Svetlana Maraš, J, Tanya Tagaq, Spaceship, Kit Records, Quiet Clapping, Cities and Memory, Chelidon Frame/Discontinuation of Treatment and RITESKEEPER
This week is slightly outsourced. I’ve been listening mainly to new and unreleased music so not much that I’d be able to feature here. I jokingly tweeted yesterday “any good music out” and got a bunch of responses, some of which I’ll feature here (with credit!). Quick mention for Debit’s album The Long Count, which isn’t on Bandcamp but you can get it here. Also, 4Columns reports on the new book Dilla Time. I’ve yet to read it but I can’t wait.
A glorious selection of sonic manipulations from Serbian sound artist Svetlana Maraš. Synth, tape and computer, recorded last year.
Australian artist J provided one of my favourite albums last year, and here he’s done a lovely mix for the radio.syg.ma. It’s quiet and murky and strange, just how I like it.
Thanks to Chuck Pee for the tip on this one. I don’t think I’ve featured Tanya Tagaq since 2014, not that she’s been quiet since. This latest one was produced by Saul Williams and mixed by Gonjasufi (not that this esteemed artist needs a cosign by any means). At one point she sings “Touch my children and my teeth welcome your windpipe!” I feel that.
More marvelous droning wonder from Mark S. Williamson aka Spaceship. This one is inspired by the ravines near the River Calder in Yorkshire. There’s always something elemental about woods and forests and valleys. This music reflects that. Deep, unsettling, emphatic.
A nice retrospective of sounds from the wonderful Kit Records, still going strong after nearly a decade. More than 30 tracks, with artists like Roméo Poirier, Cara Stacey, Richard Greenan (Kit bossmang himself), Mary Lattimore, The Nag’s Head,Shape Worship, B£AMS, Bug bus piano, Otherworld and Yaffle all many more.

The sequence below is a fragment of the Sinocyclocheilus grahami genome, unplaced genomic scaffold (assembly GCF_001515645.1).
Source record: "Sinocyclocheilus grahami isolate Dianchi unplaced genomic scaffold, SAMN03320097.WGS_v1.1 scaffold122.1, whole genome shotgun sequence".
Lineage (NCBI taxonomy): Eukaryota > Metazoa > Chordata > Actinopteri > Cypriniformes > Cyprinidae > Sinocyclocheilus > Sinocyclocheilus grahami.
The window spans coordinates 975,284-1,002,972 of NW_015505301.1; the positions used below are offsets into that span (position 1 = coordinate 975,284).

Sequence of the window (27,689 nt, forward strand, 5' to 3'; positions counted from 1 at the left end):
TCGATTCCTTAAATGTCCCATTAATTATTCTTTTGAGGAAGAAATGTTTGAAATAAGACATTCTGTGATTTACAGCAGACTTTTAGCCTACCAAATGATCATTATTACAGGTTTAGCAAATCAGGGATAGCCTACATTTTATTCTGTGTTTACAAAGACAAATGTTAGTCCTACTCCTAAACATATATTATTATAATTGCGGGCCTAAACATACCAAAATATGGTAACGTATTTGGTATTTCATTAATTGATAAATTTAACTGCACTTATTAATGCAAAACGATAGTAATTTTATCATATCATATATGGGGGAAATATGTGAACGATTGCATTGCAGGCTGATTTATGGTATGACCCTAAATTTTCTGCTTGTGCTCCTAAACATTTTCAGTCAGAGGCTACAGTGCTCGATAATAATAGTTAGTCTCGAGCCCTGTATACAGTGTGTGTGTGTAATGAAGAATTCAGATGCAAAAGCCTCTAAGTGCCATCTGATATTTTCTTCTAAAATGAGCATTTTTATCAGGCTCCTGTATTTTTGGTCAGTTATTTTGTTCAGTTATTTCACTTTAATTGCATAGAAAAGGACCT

Jonathan Deasy aka Quiet Clapping has been on an incredible run this past year or two, and every release of his is worth a look. Lots of his stuff is quietly intense drone, but this one is more vibrant and expansive. It’s got melody! Bells and tones, chimes and chords, all yearning towards something.
Cities and Memory invites artists to make music from a variety of sources, most often field recordings. In this case they teamed up with The Shortwave Radio Archive and present more than 100 recordings from the history of shortwave radio to artists who were free to do whatever they wanted with them. The results are intriguing and exciting. Some tracks are strange collages, some are melancholy drones with plaintive news reports over the top. What’s fascinating to me is the cyclical nature of history, with recordings of American pundits or politicians speaking about Russian military transgressions, in this case in Afghanistan. Then in another track you hear some Gaga, Super Mario and The O’Jays in quick succession. It’s a wild ride.
“An ambient drone live set, with a lot of vocal samples, broken beats and found sounds, recorded live in studio (with Discontinuation of Treatment) and put on tape.” That’s how Chelidon Frame introduced this one when he responded to my tweet. There’s only an edit available at the moment but it’s wild and I love it.
More from EAT DIS (shout out DJ Girl). This is some incredibly harsh and noisy techno, abrasive and unrelenting. Not entirely my bag, I’ll be honest, but opening track ‘EXPERT BOYMODER’ is quite fascinating, as is ‘CHILD OF THE FLOOD’. I don’t know anything about the artist, bar some mythical accompanying text.
Finally this week, enjoy a short film about Andrew Weatherall. It’s so short there’s no point in me describing it, all I’ll say is it features some archival footage of the man alongside some interviews with his musical partner Sean Johnson and Irish DJ Cian Ó Cíobháin. It’s a lovely way to spend 12 minutes.